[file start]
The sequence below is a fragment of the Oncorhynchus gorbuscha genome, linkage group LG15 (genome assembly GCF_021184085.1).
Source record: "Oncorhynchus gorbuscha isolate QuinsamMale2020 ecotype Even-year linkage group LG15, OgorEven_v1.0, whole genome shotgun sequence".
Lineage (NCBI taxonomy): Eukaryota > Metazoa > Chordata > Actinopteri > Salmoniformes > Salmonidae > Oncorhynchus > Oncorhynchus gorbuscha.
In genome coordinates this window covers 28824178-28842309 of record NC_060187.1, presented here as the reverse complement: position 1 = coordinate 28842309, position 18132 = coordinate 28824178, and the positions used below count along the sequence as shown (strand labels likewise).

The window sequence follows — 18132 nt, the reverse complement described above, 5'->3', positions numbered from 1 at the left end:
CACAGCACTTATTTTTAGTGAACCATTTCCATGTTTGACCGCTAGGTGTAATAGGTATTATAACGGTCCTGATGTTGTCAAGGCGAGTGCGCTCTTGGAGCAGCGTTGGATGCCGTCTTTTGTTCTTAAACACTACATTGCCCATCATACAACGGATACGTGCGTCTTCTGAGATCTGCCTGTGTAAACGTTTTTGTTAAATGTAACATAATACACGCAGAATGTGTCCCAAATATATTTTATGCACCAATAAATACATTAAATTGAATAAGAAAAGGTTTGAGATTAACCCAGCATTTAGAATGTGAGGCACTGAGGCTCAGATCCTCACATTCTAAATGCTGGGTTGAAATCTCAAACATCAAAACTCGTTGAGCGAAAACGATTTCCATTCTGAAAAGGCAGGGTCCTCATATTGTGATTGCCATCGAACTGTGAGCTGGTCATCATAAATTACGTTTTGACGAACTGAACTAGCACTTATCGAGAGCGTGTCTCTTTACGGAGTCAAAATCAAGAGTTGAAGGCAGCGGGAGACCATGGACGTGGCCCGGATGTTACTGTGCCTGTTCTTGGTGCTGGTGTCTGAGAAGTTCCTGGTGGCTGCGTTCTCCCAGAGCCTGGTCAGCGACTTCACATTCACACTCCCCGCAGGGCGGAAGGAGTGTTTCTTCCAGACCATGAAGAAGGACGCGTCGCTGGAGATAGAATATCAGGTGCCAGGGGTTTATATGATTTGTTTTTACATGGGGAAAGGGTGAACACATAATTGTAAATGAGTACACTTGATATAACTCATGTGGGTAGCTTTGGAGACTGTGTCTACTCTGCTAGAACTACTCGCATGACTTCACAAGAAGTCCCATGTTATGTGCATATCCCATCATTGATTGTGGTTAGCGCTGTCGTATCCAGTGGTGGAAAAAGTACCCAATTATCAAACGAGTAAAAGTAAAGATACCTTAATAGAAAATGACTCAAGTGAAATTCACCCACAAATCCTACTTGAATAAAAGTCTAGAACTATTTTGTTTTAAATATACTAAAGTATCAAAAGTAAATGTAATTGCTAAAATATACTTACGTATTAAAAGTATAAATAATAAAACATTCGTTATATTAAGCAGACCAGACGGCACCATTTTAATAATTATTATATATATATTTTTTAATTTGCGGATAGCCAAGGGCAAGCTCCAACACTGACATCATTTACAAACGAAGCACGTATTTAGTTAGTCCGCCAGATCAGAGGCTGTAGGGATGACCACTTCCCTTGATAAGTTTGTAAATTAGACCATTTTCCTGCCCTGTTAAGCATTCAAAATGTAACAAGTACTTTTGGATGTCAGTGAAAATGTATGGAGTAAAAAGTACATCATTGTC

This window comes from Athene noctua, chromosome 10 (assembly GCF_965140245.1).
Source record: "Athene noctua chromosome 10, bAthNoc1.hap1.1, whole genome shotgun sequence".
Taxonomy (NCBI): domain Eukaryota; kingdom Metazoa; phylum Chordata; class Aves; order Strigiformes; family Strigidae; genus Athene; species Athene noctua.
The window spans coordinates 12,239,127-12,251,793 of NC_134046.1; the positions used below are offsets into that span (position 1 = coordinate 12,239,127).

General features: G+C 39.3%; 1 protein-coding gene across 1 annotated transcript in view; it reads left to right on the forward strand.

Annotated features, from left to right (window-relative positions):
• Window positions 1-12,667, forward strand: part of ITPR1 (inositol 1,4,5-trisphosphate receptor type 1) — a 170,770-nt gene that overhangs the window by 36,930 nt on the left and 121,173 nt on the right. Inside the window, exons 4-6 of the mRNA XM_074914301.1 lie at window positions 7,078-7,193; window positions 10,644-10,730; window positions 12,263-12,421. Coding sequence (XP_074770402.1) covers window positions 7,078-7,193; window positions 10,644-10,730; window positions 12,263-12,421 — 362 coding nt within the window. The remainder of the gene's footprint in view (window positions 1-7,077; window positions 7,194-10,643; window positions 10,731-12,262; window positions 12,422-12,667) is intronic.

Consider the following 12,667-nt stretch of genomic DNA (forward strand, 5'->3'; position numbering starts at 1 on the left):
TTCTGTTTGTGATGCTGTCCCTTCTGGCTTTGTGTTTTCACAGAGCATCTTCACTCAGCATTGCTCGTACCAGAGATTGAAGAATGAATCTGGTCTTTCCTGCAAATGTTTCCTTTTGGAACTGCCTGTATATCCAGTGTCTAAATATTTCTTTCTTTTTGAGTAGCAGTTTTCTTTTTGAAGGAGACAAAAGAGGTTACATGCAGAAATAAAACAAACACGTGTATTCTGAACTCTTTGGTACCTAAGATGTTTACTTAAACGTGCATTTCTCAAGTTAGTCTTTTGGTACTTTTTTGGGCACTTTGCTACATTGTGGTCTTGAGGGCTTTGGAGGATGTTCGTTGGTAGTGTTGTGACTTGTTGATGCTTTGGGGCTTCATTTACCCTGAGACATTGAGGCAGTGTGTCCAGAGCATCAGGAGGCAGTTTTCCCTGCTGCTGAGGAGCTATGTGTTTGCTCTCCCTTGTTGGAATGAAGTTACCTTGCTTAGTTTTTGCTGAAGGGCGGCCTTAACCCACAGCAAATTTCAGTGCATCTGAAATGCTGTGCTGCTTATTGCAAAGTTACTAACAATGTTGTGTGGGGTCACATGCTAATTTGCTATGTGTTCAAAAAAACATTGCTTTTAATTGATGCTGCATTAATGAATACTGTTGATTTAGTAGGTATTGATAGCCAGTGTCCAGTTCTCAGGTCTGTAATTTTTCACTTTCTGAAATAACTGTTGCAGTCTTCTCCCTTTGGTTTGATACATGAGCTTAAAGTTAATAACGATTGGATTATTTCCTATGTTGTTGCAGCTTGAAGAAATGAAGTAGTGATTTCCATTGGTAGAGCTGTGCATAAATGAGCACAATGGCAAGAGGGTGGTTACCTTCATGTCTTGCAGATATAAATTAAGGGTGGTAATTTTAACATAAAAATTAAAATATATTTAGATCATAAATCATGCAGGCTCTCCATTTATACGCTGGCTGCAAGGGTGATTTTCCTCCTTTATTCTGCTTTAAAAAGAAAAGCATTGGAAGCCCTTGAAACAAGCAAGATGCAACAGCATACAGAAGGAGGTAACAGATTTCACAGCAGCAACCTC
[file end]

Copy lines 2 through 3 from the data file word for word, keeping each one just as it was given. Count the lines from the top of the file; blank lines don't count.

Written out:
Source record: "Oncorhynchus gorbuscha isolate QuinsamMale2020 ecotype Even-year linkage group LG15, OgorEven_v1.0, whole genome shotgun sequence".
Lineage (NCBI taxonomy): Eukaryota > Metazoa > Chordata > Actinopteri > Salmoniformes > Salmonidae > Oncorhynchus > Oncorhynchus gorbuscha.